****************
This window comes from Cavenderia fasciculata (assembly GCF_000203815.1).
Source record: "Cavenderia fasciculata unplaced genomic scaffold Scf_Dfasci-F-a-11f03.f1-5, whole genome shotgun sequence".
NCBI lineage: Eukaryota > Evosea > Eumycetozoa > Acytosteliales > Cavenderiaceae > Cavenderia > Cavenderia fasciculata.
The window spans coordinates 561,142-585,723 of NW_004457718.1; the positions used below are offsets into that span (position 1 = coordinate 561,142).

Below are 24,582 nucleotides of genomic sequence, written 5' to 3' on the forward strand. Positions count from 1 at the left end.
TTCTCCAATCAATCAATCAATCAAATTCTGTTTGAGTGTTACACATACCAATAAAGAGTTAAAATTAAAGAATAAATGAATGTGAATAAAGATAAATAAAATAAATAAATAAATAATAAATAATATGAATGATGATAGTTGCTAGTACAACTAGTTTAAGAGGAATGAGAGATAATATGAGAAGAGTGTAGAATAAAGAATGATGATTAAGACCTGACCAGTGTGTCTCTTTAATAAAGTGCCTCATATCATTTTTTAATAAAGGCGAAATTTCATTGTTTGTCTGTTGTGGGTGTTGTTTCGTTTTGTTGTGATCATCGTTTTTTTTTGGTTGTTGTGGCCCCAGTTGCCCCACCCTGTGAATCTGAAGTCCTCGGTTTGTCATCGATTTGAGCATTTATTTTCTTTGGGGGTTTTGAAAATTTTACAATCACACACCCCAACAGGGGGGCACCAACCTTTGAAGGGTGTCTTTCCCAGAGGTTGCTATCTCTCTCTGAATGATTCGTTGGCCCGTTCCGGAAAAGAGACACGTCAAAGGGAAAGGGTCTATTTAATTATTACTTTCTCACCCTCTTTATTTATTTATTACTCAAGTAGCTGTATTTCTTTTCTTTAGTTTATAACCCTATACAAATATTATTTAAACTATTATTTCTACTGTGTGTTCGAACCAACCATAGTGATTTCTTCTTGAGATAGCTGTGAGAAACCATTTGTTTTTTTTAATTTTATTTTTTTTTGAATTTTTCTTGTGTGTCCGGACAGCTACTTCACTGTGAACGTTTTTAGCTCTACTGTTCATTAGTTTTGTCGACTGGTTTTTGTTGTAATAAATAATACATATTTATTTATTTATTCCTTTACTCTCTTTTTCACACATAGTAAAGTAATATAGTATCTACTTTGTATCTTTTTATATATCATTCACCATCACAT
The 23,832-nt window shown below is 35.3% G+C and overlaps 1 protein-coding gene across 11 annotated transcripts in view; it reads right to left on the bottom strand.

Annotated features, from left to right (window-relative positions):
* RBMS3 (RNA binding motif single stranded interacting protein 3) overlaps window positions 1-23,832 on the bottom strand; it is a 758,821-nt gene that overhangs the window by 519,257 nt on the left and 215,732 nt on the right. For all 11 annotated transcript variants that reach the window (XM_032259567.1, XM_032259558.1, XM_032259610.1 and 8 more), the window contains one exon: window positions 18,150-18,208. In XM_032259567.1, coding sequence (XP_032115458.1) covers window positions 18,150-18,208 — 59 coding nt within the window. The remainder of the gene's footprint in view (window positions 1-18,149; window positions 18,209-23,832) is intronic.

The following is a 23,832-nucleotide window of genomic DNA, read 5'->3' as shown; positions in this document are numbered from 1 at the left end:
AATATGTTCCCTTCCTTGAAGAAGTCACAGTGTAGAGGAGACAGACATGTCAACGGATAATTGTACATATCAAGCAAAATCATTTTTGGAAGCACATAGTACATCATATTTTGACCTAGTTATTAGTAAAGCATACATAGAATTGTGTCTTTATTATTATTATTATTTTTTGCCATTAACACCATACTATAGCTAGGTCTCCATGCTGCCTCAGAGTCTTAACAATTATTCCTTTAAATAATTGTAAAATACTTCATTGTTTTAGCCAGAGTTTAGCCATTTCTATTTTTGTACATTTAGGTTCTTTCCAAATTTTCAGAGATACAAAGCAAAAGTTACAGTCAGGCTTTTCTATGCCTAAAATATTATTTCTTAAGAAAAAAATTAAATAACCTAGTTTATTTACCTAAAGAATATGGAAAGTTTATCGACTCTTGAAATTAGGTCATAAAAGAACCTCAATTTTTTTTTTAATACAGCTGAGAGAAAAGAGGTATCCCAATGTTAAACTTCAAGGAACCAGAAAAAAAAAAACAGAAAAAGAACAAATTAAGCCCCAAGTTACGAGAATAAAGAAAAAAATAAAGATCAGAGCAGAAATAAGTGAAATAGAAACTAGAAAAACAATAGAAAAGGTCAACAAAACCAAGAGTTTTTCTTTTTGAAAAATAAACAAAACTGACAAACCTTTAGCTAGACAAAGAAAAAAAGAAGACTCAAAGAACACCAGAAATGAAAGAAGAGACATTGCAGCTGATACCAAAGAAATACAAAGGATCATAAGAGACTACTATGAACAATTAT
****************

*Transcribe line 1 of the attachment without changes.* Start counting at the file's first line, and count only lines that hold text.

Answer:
This window comes from Cavenderia fasciculata (assembly GCF_000203815.1).